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Kamalasana Ekadanta

Kamalasana Ekadanta
Availability: Can be backordered
Specifications:
South Indian Temple Wood Carving
Artist: P. Sengottuvel
36.0" X 14.5" X 4.0"
10.2 Kg
Item Code: EH29
Price: $1050.00
Shipping Free - 4 to 6 days
This item can be back ordered
Time required to recreate this artwork: 20 to 24 weeks
Advance to be paid now (% of product value): 20%
Balance to be paid once product is ready: 80%
The amount to be tendered as advance to back order this artwork: $210.00
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Viewed 3315 times since 2nd Oct, 2008
This representation of the elephant-headed god, with a prominent broken tusk in his lower right hand, relates to his Ekadanta – one tusked form, which symbolizes the termination of duality, the signleness of mind and the unity of cosmic existence. Those who chant : 'Ekadantaya namah' – salutations to the Ekadanta, are able to attain oneness of mind and with such single minded devotion are able to achieve all the desired. This one-tusked form has associated with it a number of legends, some of them being immensely popular. As the legendary tradition has it, once when with Brahma, who fathered the Creation, Lord Ganesh was asked to be his scribe to write down the Vedas as Brahma dictated them to him. Lord Ganesh had no pen. He hence broke one of his tusks and using it as pen scribed the Vedas.

Another legend has it differently. One day his parents – Shiva and Parvati, were resting in their chamber leaving Ganesh outside with instructions not to allow anyone to enter in. Meanwhile, there came Parasurama, the Brahmin warrior known for his short temper and wrathful nature. He wished to immediately see Lord Shiva but Ganesh did not allow him to enter his chamber. The exchange of words turned into an exchange of weapons. Parasurama tried all weapons, one after the other, and when all failed, he picked up his 'parasu', a celestial battle-axe, which Lord Shiva had himself given him. Lord Ganesh recognised his father's weapon and in reverence to it, allowed it to hit him. He bore it on his right tusk, which it broke.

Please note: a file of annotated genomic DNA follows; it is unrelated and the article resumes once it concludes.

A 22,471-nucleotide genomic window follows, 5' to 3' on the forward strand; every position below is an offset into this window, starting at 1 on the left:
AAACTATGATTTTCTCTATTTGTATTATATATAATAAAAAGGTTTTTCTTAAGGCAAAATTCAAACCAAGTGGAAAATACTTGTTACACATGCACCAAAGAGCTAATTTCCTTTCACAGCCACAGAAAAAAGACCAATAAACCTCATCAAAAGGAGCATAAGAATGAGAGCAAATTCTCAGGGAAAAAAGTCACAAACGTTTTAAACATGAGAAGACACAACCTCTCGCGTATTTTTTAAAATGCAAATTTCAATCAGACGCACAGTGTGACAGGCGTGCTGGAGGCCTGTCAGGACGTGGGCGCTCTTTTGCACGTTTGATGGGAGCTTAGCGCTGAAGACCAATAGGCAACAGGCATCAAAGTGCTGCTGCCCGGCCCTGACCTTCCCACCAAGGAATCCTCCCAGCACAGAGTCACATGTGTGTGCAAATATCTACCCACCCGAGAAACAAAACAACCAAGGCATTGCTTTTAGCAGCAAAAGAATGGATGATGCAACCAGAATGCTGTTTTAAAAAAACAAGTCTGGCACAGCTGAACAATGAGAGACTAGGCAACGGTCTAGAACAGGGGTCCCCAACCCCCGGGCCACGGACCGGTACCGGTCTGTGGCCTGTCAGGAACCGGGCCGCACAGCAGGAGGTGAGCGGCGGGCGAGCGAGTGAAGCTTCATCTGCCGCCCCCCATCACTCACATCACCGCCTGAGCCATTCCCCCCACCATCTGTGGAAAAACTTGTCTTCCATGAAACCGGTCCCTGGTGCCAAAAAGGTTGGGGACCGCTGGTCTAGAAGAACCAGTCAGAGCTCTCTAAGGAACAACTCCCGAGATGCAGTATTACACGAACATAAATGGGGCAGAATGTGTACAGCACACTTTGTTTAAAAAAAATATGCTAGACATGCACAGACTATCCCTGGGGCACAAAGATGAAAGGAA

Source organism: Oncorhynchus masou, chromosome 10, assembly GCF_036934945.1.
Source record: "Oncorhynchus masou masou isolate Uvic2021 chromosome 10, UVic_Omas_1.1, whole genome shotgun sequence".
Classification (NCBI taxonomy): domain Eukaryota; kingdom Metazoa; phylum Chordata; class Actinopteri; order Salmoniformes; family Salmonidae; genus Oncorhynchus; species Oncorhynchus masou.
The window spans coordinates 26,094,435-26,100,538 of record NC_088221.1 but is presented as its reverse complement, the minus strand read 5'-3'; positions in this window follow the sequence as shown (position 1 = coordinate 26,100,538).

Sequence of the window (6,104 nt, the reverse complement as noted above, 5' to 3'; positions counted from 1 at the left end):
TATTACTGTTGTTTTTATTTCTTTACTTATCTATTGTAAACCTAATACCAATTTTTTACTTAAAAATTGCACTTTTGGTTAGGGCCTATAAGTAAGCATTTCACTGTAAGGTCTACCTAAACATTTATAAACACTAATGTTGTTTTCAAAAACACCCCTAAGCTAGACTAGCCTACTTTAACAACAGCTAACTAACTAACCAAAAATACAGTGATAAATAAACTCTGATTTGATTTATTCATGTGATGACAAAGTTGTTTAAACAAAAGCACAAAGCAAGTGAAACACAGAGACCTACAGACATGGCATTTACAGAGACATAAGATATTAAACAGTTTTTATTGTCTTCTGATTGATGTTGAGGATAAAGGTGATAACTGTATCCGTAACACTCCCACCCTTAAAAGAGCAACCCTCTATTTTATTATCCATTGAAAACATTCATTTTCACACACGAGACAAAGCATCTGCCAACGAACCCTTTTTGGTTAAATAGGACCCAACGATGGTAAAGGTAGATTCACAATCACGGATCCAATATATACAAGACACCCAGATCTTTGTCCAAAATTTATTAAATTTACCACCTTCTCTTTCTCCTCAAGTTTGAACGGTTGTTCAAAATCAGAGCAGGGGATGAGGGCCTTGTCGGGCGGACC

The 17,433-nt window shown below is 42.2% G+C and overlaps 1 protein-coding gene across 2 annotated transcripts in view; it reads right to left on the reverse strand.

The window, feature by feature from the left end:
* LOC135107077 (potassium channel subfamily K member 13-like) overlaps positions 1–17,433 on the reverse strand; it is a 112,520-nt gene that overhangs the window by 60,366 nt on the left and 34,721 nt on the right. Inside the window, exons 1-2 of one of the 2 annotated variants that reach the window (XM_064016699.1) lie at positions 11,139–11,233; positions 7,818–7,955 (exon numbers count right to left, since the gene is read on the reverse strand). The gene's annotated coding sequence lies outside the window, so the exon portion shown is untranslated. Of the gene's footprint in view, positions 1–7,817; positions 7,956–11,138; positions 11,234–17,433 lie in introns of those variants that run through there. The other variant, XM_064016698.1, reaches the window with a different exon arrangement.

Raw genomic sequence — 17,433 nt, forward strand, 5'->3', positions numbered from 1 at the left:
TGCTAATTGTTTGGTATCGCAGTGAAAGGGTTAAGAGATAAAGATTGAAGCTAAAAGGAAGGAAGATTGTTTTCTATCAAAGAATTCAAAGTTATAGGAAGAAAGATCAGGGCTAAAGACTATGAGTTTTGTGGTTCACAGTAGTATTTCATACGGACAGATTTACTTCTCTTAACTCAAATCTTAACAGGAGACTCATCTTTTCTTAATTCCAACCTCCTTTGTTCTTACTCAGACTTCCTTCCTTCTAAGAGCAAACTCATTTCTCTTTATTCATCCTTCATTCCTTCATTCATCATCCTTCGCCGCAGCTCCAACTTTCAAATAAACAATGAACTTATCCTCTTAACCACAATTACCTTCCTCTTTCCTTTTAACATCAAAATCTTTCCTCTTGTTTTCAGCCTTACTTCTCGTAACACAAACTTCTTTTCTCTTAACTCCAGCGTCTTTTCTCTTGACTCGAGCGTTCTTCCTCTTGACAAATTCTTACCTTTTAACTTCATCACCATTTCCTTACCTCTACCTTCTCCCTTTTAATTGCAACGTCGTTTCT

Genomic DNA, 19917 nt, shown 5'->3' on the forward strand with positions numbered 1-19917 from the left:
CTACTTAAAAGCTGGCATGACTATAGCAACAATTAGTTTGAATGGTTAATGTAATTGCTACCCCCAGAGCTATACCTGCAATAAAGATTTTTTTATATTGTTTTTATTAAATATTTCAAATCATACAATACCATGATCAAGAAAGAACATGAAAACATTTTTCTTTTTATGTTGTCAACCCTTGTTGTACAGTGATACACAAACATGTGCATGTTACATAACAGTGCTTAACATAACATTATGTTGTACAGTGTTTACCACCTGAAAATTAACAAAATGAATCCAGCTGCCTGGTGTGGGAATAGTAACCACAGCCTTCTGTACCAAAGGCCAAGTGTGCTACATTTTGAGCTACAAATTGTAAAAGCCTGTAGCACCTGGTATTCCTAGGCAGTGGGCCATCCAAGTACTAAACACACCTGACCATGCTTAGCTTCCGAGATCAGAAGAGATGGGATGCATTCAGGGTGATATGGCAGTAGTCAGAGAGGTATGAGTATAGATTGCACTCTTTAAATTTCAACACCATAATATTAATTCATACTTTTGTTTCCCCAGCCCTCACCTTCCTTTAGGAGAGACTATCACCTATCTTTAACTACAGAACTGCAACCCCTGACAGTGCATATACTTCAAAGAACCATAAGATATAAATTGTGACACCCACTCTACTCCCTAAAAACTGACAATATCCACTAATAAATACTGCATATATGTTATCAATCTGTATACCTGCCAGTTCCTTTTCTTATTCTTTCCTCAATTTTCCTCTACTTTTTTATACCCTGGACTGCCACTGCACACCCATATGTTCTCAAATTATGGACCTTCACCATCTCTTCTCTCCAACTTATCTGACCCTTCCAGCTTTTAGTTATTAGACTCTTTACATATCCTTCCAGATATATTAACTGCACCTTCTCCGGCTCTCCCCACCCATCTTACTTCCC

A third, and perhaps the most popular one, is far more interesting. Ganesh had a weakness for 'modakas' – ball-shaped sweet. On one of his birth-days he consumed more 'modakas' than his belly had space for. This over-eating made him uneasy. To relieve himself of it, he thought of strolling around for a while. Riding his mouse when he reached forest, there appeared serpent Vasuki. Seeing the serpent his mouse, throwing away his master, ran away into the forest. When thrown, his belly burst and 'modakas' contained therein rolled away all around. Lord Ganesh greedily collected each one and put it back into his belly and to avoid any further risk picked up the serpent Vasuki and tied around his belly. The Moon god with his wife was seeing this curious drama and could not conrol his laughter. With fury in eyes, Lord Ganesh looked at the Moon god and, as he had no weapon in hands, broke one of his tusks and hurled it at the Moon.

The Ekadanta Lord is in a posture that reveals unique ease. In sculptural tradition this posture is known as 'lalitasana' – a sitting posture that reveals beauty of form. This thirty-six inches tall and fifteen inches wide wood-piece has, as its base, a lotus 'pitha' and as its apex a 'prabhavali' comprising conventionalised floral creeper. The elephant headed god is seated on a large sized fully blooming lotus. Except a leaf motif on the left side, the lower half of the 'prabhavali' is plain but beyond shoulder-height it consists of beautifully designed floral creeper with colourful parrots perching on it. It emerges from the right side, has elaborate leafy apex, and terminates on the left with a couple of beautiful banana buds. The deity has a banana bud also in his lower left hand. In his upper hands, he is carrying a goad and a noose. Elaborately bejewelled and partially costumed image of Ekadanta is a magnificent piece of art.

This description by Prof. P.C. Jain and Dr Daljeet. Prof. Jain specializes on the aesthetics of ancient Indian literature. Dr Daljeet is the chief curator of the Visual Arts Gallery at the National Museum of India, New Delhi. They have both collaborated on numerous books on Indian art and culture.


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